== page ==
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This month's message is from Jenna Johnson, who brought home the GOLD in the 1984 Olympics...winning in the 100m butterfly with a time of 1:00:19. Jenna is one TOUGH competitor. She swam her collegiate career at Stanford, and coached the University of Tennessee's Lady Vols swim team...how's that for a Tennessee connection? She swam with and for the best, and now she's going to share a few secrets with us that we can use on the Road to Indy!

Hi, Ron!

It was great catching up with you a few days ago after I had to cancel on your weekend awards ceremony with your Masters swimmers. I am so sorry that things did not work out, but please give your Masters swimmers a "congrats" on the 100x100s they did and a "go-get-em" in their training for Masters Nationals in Indianapolis! I'll see you and your swimmers at Masters Nationals in Indianapolis representing AdvoCare at a booth there, sampling free product and information from the best nutritional products on the planet!

You know, Ron, the natatorium at Indy brings back so many fond memories for me....qualifying for the 1984 Olympic team for one. And we had several of our NCAA Championships there during my years at Stanford University from '85-'89. Yikes! I am getting old! The pool has been around a while, but it is still, I believe, is one of the fastest pools in the U.S.! I love the feeling of the place. Now, as you know, I was a sprinter--50 and 100 freestyle, and 100 butterfly were my best events. I also had a pretty decent 200 free, but didn't get to swim it as often as I would have liked. I have had the privilege of knowing and swimming for some of the best coaches in the sport . . . George Haines, Richard Quick, Guy Miller, Mike Chasson, and Ed Spencer. I received some golden nuggets from some of my very first coaches in the sport, when I was just a youngster, which I still recall. Some of this stuff may sound crazy, but it worked to make me faster! I'm going to focus on butterfly for now, since it is on my mind at the moment.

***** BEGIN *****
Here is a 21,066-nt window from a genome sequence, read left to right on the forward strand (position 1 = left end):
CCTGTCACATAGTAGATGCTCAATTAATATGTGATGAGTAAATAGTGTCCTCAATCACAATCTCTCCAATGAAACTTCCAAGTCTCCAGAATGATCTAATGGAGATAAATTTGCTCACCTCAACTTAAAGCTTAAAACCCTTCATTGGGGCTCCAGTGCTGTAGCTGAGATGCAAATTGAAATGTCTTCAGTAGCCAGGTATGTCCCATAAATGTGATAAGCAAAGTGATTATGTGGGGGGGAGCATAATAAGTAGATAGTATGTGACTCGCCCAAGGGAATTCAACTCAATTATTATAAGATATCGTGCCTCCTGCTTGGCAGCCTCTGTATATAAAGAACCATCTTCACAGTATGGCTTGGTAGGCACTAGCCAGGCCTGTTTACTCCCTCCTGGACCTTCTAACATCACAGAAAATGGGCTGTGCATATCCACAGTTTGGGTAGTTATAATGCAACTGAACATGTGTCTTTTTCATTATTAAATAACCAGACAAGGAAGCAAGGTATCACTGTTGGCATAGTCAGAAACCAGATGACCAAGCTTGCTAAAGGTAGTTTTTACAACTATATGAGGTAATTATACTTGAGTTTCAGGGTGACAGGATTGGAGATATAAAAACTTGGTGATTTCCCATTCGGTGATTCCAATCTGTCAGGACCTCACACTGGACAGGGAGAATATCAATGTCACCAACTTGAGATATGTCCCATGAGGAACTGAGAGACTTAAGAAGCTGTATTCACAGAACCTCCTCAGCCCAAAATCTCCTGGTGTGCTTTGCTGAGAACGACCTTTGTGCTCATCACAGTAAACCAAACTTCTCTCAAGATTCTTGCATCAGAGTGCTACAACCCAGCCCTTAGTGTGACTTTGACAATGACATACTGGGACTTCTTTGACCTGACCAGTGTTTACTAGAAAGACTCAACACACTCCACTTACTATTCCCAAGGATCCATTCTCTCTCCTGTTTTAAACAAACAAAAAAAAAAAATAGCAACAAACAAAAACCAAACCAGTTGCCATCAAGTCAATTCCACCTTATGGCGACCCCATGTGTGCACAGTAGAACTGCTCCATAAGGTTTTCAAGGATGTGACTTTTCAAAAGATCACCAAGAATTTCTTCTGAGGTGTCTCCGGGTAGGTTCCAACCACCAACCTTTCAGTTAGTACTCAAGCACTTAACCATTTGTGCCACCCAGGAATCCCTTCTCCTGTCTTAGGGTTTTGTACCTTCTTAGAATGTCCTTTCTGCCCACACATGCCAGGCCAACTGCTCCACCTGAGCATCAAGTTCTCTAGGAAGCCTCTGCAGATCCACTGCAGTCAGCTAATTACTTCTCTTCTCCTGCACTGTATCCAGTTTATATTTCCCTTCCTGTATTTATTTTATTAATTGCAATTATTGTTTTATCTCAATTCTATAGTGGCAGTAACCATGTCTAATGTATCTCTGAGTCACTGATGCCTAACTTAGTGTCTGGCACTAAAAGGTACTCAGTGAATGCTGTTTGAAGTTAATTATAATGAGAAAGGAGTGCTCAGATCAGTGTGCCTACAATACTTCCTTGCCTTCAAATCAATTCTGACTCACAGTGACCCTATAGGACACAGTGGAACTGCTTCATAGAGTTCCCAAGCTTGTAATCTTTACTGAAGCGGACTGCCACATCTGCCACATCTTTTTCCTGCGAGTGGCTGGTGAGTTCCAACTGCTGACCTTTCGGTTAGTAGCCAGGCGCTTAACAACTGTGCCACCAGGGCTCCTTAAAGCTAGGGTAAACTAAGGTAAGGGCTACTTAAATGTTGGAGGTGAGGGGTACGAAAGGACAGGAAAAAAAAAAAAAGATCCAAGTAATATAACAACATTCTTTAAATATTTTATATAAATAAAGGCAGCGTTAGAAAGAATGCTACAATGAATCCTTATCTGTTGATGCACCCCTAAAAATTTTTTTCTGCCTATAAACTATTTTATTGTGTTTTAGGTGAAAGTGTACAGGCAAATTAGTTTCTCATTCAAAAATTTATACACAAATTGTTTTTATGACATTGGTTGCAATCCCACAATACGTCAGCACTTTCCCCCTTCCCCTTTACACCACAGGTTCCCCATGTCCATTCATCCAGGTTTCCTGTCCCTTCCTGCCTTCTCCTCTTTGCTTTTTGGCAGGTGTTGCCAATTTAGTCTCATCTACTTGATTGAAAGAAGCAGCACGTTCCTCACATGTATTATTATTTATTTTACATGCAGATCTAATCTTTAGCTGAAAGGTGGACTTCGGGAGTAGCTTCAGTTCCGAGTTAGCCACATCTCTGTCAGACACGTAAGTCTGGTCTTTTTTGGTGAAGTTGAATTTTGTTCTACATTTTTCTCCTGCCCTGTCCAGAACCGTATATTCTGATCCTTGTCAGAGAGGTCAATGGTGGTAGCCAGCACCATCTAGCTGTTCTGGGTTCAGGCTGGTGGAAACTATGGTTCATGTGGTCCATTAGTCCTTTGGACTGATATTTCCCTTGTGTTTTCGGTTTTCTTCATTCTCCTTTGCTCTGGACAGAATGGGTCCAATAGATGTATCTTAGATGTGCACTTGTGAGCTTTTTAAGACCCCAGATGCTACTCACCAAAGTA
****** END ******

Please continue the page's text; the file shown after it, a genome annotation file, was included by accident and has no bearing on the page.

One of my coaches, Ed Spencer, whom you know very well, was a big believer in perfect technique at the cost of yardage. For example, I could not handle more than 150 of butterfly at a time repeatedly (i.e., 10x150 butterfly on a tight interval with 15-20 seconds rest) and still keep my technique intact. So his idea was doing less the right way was more constructive than doing more the wrong way. He had me do quality sets of butterfly. Rarely did I swim butterfly slowly or even at a medium pace. I was going for speed and accuracy most of the time. If I started to break down too soon, I'd throw on a pair of fins and my stroke would stay pretty, my heart rate would stay high, and I'd continue to gain strength and speed. And it worked, as I ended up being the 2nd fastest butterflyer in the world in 1984! Ed was a smart guy.

Here's another couple of tips for sprint butterfly. Do a TON of dolphin kick WITHOUT a board, on your back, especially, and on your side. Sprinters are always very strong kickers. The abdominals will get a beating, but, for butterfly, you need your core to be the strongest. Try swimming butterfly underwater COMPLETELY. This will strengthen your arms like you wouldn't believe. You have to hold your breath, of course. This would turn into a hypoxic set, no doubt--another great thing for sprinters. Breathing is a waste of time!